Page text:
Minds in Bloom is not just another book about the brain. It is more about what is far beyond its tiny borders: the mind. OK, there is some brain in here: I describe just how the brain operates by storing and sorting whatever the senses deliver to it; but what is even more interesting is how the mind often steers us down weedy paths without our realizing that we are being taken for a ride until we look down and see the mud on our shoes.
But the main purpose of this book is to take a new look at teaching and learning. More than ever, society needs people who think. Learning is the key to that Holy Grail, Progress. And also to happiness and well being. If we can make teaching better, then schools will become better places for learning. To that end, I describe the traditional theories that we use to try to explain both human behavior and how we learn. But I do it all from a new perspective: the exciting discoveries being made by neurobiologists, the scientists whose machines can look inside our heads while we are thinking.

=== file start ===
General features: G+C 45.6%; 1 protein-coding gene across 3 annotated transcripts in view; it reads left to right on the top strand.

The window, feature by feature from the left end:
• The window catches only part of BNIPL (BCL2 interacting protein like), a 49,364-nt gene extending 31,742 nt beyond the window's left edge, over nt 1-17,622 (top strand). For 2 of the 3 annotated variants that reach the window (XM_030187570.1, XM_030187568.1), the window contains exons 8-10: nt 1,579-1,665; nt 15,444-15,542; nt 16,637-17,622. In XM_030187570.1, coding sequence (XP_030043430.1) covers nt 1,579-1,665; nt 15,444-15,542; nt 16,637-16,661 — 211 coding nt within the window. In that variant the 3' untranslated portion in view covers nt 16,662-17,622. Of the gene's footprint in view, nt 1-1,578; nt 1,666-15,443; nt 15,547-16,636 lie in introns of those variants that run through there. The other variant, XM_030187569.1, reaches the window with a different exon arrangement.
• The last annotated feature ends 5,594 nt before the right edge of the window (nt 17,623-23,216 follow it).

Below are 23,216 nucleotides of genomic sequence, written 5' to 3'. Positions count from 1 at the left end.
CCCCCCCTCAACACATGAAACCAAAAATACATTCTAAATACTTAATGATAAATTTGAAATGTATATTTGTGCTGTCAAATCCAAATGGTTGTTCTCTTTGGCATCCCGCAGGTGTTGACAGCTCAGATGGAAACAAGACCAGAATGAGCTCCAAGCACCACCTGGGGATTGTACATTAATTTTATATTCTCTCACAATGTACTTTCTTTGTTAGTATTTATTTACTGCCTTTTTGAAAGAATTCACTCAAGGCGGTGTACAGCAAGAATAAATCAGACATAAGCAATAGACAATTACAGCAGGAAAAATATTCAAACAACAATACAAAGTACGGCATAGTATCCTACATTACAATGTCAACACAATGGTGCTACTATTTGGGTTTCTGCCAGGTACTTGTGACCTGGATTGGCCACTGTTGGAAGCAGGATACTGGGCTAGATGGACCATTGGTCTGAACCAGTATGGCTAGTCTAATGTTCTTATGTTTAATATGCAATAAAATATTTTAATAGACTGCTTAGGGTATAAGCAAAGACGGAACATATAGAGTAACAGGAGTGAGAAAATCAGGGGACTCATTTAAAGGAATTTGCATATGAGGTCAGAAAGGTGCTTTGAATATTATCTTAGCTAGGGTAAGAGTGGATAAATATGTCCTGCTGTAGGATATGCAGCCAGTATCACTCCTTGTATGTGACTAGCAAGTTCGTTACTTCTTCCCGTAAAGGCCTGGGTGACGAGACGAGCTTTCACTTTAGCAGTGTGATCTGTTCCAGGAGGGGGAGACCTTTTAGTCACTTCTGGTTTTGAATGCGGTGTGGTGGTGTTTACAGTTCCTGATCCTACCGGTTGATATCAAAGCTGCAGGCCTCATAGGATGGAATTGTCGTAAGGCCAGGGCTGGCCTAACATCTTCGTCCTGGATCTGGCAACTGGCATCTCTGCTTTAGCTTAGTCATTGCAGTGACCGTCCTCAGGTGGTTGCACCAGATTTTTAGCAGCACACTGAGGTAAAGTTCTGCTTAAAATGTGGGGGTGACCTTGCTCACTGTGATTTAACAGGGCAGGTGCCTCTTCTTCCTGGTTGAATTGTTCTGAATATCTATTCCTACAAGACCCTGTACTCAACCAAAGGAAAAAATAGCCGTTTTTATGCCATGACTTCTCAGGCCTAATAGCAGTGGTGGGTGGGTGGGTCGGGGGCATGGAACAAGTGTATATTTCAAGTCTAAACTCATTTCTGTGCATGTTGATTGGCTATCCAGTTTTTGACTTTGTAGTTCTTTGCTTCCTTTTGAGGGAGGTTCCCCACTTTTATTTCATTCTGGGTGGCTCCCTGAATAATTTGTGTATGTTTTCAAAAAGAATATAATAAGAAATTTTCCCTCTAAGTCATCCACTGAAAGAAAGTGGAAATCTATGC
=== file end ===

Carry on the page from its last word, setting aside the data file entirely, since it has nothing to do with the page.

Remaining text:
Then I conclude with an ambitious reach: how the universe is all connected—or interconnected—to us.
And I enrich all that with some personal experiences and observations about learning harvested from my 45 years in the field—65 if you add in my time spent as a student.
Sixty-five years teaching and learning? Either I am insane, or I have something to say.
Glenn Fieber, M. Ed.
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Published April 22, 2013
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